"9 months of winter and 3 months of hell” is a Douro Valley saying. Rightly so. In the winter months the temperature falls below 0 C and in the summer months 40+ C is not uncommon. Rain can come in buckets, and the wind can be fierce. Douro Valley is a place of intense, and at times, harsh weather. Luckily the grape vines have extensive roots systems that reach deep down through the crevices of schist subsoil to obtain moisture - self preservation!
2017 to date has proven to be warmer by several C / 5+ F degrees. Precipitation to date is about 50% normal, 25 cm / 9 " vs 47 cm / 18 " average; the rainy months are considered over. During my late April visit to Quinta do Tedo, the vineyards were looking especially healthy, the challenge will come later in the summer with the intense heat. Even our vineyard manager, Joachim, with a twinkle in his eye as we were driving along the bumpy Tedo river road, made an unusual comforting comment - that the vines were “boa” (beautiful)! Winemaker Jorge adds that thus far “the vines are healthy, with a medium vigor and a good amount of grapes”.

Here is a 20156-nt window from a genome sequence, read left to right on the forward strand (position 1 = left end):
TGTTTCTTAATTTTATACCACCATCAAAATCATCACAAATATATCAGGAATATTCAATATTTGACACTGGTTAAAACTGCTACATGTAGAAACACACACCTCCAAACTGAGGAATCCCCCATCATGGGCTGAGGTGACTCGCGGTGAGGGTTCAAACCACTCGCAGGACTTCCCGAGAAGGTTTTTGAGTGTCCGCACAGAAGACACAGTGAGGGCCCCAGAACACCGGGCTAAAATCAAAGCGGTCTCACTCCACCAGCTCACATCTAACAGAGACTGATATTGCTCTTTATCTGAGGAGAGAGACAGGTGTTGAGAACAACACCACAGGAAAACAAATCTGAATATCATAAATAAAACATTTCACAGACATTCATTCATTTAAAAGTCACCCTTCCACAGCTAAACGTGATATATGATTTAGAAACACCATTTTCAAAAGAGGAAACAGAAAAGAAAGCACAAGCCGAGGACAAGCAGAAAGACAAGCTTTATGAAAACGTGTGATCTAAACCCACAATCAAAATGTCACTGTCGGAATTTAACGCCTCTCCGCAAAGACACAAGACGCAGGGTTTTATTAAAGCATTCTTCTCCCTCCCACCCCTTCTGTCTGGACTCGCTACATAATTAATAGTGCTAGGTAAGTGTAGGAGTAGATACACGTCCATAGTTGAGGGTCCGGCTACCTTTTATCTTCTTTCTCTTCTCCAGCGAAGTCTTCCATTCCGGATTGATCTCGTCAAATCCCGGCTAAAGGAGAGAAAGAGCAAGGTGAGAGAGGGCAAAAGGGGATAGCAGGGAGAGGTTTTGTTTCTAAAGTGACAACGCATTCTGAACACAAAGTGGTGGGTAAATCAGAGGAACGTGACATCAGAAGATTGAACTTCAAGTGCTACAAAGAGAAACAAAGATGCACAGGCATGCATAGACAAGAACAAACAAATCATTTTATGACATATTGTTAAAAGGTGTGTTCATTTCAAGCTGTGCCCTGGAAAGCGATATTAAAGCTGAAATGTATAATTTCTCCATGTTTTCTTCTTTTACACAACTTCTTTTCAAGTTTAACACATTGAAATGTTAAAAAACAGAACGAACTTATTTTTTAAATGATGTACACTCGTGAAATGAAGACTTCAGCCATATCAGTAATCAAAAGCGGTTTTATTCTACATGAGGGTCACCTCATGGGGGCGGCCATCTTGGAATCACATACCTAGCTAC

A passionate hiker, I take many walks when I am at Tedo. Our property has numerous bird watching trails, historical feitoria trails, and just great walks to take, often in the company of our 3 dogs. In April I was especially impressed by the grape vines and olives and almond trees' healthy appearances. The grape vines are one example, but the olive trees seemed to have a riot of blossoms, looking like a flowering specimen tree that one would see in a botanical garden! Only 10% of the olive blossoms will turn into fruit. Even the almonds seem to have more almonds this year. Could be due to the colder winter this year, as the period of dormancy promotes flowering that results in fruit.
A dry but promising agricultural year at Quinta do Tedo.